The trial of Taiquan Williams is set for Queens Supreme Court on December 1, a spokesman for the Queens district Attorney’s office told the Echo.
Williams pleaded not guilty to several charges, including second-degree murder and robbery at his arraignment hearing earlier this year.
Williams, who claims the shooting was accidental, apologized at the hearing for the death of McMahon, who died from a single gunshot wound three days after a botched robbery that took place in the early hours of Aug. 9, 2002.
That apology has been rejected by McMahon’s widow.
“Sorry doesn’t cut it when this beautiful Irishman is no longer in our lives,” Maureen McMahon was reported as saying in newspaper reports. “This man was a kind, gentle soul who was in the prime of his life.”
McMahon, from the Scotstown area, had lived in Levittown, L.I.
Williams was already serving a 1-to-3 year term at the Coxsackie Correctional Facility near Albany for weapons possession when he was indicted for murdering McMahon.
He confessed to his involvement in McMahon’s death when questioned by detectives investigating the robbery, which was carried out by Williams and a second assailant.
McMahon’s cell phone and wallet were stolen after he was shot.
McMahon, who was 46, was working a night shift supervisor for the Department of Environmental Protection’s Bureau of Water and Sewers and was in his official car when he was shot once in the head.
Evidence in the case points to McMahon resisting his assailants and wrestling with Williams for the gun when the weapon went off.
After being wounded, McMahon attempted to drive away but his car crashed into the wall of a warehouse just a few yards away.
McMahon was a family man with a wife and three children whose lives were shattered by his violent and tragic death, Queens District Attorney Richard Brown said in announcing the Williams indictment.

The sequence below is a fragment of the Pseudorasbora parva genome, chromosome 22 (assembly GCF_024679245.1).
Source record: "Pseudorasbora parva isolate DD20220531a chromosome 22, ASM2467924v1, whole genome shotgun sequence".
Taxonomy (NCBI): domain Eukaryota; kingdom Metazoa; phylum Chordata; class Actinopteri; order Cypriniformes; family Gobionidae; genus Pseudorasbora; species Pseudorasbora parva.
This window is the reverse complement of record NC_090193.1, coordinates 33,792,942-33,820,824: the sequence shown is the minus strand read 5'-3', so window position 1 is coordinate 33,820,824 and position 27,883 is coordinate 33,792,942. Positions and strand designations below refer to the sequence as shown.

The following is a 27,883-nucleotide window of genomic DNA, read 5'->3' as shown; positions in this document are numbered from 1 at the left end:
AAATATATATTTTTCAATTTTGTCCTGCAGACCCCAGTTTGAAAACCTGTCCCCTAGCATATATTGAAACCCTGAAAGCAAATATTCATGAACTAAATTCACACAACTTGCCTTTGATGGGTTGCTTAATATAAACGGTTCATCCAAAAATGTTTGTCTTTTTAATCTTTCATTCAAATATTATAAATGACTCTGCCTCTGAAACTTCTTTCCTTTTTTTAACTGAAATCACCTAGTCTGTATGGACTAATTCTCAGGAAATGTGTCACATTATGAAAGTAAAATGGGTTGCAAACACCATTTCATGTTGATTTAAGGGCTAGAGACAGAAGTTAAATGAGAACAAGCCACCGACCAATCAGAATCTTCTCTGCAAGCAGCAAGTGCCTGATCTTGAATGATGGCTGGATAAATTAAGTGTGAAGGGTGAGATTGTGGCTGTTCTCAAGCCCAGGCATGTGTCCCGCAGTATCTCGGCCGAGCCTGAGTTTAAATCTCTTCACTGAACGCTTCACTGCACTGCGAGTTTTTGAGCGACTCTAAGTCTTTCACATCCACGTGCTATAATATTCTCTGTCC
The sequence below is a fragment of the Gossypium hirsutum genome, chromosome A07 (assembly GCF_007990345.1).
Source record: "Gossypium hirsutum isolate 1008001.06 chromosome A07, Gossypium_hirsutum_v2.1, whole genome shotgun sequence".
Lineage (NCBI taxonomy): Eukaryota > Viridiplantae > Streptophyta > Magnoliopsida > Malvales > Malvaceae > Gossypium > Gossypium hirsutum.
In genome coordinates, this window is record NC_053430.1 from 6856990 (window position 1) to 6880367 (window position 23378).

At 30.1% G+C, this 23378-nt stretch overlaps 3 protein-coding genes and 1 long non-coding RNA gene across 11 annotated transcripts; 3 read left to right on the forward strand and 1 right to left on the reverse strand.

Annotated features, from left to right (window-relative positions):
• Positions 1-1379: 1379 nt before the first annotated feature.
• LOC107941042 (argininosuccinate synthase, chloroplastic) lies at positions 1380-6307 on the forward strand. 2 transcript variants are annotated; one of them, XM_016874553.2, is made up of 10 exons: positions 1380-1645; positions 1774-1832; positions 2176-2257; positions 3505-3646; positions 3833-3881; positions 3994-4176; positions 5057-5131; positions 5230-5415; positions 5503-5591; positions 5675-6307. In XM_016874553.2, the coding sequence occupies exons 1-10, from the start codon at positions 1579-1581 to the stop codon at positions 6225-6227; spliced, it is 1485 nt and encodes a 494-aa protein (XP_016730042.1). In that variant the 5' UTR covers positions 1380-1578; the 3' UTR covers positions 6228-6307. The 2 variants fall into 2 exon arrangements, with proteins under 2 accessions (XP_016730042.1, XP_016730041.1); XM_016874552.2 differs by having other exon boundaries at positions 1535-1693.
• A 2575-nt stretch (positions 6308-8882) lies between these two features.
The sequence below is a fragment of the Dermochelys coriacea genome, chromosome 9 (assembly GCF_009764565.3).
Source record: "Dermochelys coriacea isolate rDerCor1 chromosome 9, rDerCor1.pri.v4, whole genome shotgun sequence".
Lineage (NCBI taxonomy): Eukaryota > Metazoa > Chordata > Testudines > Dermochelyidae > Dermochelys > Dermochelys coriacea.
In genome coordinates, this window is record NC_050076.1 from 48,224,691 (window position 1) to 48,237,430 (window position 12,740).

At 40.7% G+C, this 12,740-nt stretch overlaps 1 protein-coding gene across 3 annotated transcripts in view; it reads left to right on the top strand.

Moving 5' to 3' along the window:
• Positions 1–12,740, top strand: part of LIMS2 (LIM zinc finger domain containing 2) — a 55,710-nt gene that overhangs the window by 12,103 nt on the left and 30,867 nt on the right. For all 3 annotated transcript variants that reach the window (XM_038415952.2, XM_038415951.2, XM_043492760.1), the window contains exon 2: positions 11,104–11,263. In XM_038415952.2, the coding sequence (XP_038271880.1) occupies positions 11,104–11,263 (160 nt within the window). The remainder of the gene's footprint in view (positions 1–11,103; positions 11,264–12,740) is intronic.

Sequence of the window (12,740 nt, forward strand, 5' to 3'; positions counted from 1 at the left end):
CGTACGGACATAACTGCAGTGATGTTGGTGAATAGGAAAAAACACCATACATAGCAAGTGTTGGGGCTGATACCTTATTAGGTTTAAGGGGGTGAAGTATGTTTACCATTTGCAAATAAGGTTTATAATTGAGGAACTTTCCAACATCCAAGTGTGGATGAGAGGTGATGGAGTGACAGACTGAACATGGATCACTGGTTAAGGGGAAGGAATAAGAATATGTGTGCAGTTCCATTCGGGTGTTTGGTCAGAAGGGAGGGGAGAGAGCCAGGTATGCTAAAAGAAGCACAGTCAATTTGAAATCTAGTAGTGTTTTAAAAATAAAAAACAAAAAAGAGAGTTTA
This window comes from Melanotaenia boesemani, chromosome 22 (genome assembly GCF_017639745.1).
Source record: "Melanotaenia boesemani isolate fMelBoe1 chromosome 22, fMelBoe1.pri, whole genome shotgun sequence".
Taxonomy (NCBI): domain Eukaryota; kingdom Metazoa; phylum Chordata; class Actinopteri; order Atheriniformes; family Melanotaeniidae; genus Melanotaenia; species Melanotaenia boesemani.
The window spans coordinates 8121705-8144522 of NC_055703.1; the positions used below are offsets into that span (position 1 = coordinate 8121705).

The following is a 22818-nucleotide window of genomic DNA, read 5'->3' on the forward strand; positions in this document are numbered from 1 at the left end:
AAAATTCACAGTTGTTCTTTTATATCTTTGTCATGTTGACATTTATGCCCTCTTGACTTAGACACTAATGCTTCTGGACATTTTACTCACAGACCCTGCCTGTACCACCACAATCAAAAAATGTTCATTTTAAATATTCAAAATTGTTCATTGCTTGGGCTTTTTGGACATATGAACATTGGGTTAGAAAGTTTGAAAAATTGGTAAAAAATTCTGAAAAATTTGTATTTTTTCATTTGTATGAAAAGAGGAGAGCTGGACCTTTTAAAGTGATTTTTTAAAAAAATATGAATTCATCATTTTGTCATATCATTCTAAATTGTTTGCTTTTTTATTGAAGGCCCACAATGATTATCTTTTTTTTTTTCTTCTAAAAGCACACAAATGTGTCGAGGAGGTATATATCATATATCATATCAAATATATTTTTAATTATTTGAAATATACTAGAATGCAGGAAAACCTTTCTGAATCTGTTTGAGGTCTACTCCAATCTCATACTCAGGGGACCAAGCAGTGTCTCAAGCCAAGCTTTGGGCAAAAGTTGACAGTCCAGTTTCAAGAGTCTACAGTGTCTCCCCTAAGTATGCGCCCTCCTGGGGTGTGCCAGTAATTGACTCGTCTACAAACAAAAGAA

Williams is charged with murder in the second degree, robbery in the first degree, criminal possession of a weapon in the second and third degree and tampering with physical evidence. He faces up to 25 years to life if convicted on the most serious charge.
McMahon died three days after the shooting at Elmhurst Hospital. Mayor Michael Bloomberg was at his bedside shortly before he died.
A month prior to the shooting, Williams was released on parole after serving four years for stealing property and drug possession.
In late 2003, Williams was back in the penitentiary after being arrested for shooting his gun in the air.
Ireland’s Minister for Foreign Affairs Dermot Ahern is in New York and Washington, D.C. this week for meetings and talks linked to a number of matters including the 50th anniversary of Ireland joining the United Nations.
Ahern is due to meet U.N. Secretary General Kofi Annan. During the meeting, Ahern will reinforce Ireland’s long standing commitment to the U.N. which includes frequent contributions of Irish troops to peacekeeping missions.
Ireland first attempted to join the world body in 1946 but the republic’s entry was vetoed by the Soviet Union. Entry was secured in December, 1955 when Moscow lifted its objection.
During his visit to Washington Ahern will meet with Secretary of State Condoleezza Rice. The two discuss a number of issues with Rice including the Northern Ireland peace process, Iraq and the Middle East, and the plight of the undocumented Irish.
Ahern will also discuss immigration reform with Sen. Edward Kennedy and will speak by phone with U.s. special envoy to the peace process Mitchell Reiss. Reiss will be outside the country during Ahern’s D.C. stopover.
TALKS GO SOMEWHERE
The Irish American Unity Conference has drawn renewed confidence from its recent panel discussion in Washing dealing with the Northern Ireland peace process.
“In my many years of working in Irish affairs, this is the
first time I have experienced a meeting of Irish political parties and government officials where people with both common and many opposing opinions could discuss, in a
constructive manner, methods of resolving these problems,” IAUC national president Bob Linnon said after the one day gathering.
“It gives our organization great optimism that with continued hard work these parties can be part of a government that benefits all the people of Ireland,” linnon said.
The discussion took place at the Georgetown University Law Center and was jointly moderated by former congressman Bruce Morrison and attorney Ed Lynch of the Lawyers Alliance for Justice in Ireland.
Panelists included representatives of the Irish, U.S. and British governments, U.S.-based activists and representatives of the SDLP, UUP, SDLP and Alliance Party.